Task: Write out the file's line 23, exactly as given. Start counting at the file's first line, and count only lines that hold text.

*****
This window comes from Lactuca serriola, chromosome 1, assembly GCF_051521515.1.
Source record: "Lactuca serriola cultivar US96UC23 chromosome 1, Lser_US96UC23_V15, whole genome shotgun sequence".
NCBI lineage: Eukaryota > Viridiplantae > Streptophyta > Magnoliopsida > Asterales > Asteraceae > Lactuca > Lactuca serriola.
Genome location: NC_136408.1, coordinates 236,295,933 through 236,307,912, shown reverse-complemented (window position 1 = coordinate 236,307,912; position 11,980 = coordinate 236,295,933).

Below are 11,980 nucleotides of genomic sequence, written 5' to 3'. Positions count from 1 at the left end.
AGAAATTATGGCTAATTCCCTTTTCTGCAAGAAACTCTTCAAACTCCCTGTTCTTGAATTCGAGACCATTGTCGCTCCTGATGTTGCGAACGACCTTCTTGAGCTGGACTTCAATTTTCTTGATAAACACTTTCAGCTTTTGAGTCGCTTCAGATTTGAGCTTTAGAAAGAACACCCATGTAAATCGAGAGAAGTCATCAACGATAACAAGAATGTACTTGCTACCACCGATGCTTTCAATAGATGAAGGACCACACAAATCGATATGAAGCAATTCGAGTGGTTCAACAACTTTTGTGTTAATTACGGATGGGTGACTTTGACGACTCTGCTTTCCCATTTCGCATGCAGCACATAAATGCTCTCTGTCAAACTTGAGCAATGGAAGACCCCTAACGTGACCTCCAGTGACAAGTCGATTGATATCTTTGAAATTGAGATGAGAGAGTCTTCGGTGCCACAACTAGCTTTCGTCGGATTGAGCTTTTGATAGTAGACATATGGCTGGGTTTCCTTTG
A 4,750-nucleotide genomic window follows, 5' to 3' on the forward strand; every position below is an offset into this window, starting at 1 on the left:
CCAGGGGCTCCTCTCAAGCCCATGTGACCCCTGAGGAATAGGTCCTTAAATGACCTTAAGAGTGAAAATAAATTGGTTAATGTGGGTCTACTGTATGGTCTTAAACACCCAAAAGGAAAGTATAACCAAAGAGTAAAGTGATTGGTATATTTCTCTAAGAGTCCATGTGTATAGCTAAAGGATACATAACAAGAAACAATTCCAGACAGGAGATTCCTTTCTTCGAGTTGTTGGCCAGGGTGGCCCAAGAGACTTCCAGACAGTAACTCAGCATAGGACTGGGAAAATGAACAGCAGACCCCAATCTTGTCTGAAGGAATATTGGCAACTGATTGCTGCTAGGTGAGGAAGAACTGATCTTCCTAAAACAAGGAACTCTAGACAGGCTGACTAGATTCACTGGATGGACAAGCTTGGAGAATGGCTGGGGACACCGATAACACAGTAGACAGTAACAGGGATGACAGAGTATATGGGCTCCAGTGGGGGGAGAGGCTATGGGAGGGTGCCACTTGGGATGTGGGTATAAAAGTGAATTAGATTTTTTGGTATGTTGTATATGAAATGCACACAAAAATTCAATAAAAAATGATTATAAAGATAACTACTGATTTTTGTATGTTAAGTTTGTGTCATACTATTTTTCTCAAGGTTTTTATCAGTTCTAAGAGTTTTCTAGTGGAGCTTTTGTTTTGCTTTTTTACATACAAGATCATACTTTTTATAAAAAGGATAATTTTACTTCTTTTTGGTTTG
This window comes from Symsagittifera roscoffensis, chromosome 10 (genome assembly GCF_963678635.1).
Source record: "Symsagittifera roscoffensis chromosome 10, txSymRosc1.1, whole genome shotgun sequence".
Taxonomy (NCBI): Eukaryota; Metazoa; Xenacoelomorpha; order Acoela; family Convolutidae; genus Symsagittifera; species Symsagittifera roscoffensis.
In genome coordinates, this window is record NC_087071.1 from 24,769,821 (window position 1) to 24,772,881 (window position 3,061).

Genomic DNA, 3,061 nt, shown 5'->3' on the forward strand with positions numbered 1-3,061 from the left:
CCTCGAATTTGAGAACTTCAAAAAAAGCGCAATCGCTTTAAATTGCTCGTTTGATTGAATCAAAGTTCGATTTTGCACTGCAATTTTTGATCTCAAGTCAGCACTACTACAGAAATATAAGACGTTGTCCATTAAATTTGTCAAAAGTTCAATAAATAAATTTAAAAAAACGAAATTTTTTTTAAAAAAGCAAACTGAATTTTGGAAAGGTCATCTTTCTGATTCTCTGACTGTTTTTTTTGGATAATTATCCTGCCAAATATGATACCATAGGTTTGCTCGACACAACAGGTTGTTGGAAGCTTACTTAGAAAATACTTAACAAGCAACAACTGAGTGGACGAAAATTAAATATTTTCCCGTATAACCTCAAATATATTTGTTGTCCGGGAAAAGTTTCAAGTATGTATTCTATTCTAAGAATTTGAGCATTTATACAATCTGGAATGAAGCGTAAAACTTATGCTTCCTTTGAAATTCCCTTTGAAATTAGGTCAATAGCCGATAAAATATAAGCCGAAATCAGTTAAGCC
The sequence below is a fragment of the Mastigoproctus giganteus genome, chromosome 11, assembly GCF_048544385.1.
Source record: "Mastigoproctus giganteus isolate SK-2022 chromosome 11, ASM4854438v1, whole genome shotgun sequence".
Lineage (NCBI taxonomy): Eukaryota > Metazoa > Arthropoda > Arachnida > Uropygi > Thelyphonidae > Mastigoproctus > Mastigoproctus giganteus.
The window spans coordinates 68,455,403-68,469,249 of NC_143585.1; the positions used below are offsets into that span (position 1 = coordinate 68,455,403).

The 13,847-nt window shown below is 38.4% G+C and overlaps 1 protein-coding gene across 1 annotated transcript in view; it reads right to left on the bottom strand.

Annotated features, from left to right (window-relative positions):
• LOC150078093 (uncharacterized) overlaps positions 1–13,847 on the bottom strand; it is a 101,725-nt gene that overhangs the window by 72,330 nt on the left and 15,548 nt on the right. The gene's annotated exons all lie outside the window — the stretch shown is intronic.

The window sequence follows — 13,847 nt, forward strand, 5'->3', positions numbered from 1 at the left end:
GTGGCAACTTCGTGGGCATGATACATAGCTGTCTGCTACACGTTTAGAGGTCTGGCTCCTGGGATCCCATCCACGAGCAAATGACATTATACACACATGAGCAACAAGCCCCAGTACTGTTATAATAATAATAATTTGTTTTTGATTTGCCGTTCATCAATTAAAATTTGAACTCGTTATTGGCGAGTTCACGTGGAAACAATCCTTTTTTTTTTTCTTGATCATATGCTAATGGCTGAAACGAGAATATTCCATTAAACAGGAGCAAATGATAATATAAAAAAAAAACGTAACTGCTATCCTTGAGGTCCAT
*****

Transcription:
GTGGCAACTTCGTGGGCATGATACATAGCTGTCTGCTACACGTTTAGAGGTCTGGCTCCTGGGATCCCATCCACGAGCAAATGACATTATACACACATGAGCAACAAGCCCCAGTACTGTTATAATAATAATAATTTGTTTTTGATTTGCCGTTCATCAATTAAAATTTGAACTCGTTATTGGCGAGTTCACGTGGAAACAATCCTTTTTTTTTTTCTTGATCATATGCTAATGGCTGAAACGAGAATATTCCATTAAACAGGAGCAAATGATAATATAAAAAAAAAACGTAACTGCTATCCTTGAGGTCCAT